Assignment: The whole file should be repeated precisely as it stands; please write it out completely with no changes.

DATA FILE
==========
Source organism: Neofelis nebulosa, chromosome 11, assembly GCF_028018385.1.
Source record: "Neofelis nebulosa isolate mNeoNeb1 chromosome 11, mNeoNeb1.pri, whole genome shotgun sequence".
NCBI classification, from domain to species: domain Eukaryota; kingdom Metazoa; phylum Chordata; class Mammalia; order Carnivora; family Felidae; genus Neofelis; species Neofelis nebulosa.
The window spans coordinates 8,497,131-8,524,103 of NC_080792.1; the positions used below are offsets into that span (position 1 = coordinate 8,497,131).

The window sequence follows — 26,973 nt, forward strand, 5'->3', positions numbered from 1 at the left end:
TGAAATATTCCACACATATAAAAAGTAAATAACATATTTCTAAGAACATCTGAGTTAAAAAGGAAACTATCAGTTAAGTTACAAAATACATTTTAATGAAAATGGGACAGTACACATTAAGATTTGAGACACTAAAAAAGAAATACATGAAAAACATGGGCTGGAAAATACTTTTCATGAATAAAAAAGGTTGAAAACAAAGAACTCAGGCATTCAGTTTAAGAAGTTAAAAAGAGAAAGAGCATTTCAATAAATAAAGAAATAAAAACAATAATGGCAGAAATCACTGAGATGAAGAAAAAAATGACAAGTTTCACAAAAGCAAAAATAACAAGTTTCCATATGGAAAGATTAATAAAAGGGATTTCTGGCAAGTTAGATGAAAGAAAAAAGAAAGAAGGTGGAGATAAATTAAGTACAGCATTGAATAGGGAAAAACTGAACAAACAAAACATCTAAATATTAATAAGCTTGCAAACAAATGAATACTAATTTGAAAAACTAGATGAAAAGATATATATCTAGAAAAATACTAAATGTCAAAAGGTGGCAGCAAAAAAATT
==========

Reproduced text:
Source organism: Neofelis nebulosa, chromosome 11, assembly GCF_028018385.1.
Source record: "Neofelis nebulosa isolate mNeoNeb1 chromosome 11, mNeoNeb1.pri, whole genome shotgun sequence".
NCBI classification, from domain to species: domain Eukaryota; kingdom Metazoa; phylum Chordata; class Mammalia; order Carnivora; family Felidae; genus Neofelis; species Neofelis nebulosa.
The window spans coordinates 8,497,131-8,524,103 of NC_080792.1; the positions used below are offsets into that span (position 1 = coordinate 8,497,131).

The window sequence follows — 26,973 nt, forward strand, 5'->3', positions numbered from 1 at the left end:
TGAAATATTCCACACATATAAAAAGTAAATAACATATTTCTAAGAACATCTGAGTTAAAAAGGAAACTATCAGTTAAGTTACAAAATACATTTTAATGAAAATGGGACAGTACACATTAAGATTTGAGACACTAAAAAAGAAATACATGAAAAACATGGGCTGGAAAATACTTTTCATGAATAAAAAAGGTTGAAAACAAAGAACTCAGGCATTCAGTTTAAGAAGTTAAAAAGAGAAAGAGCATTTCAATAAATAAAGAAATAAAAACAATAATGGCAGAAATCACTGAGATGAAGAAAAAAATGACAAGTTTCACAAAAGCAAAAATAACAAGTTTCCATATGGAAAGATTAATAAAAGGGATTTCTGGCAAGTTAGATGAAAGAAAAAAGAAAGAAGGTGGAGATAAATTAAGTACAGCATTGAATAGGGAAAAACTGAACAAACAAAACATCTAAATATTAATAAGCTTGCAAACAAATGAATACTAATTTGAAAAACTAGATGAAAAGATATATATCTAGAAAAATACTAAATGTCAAAAGGTGGCAGCAAAAAAATT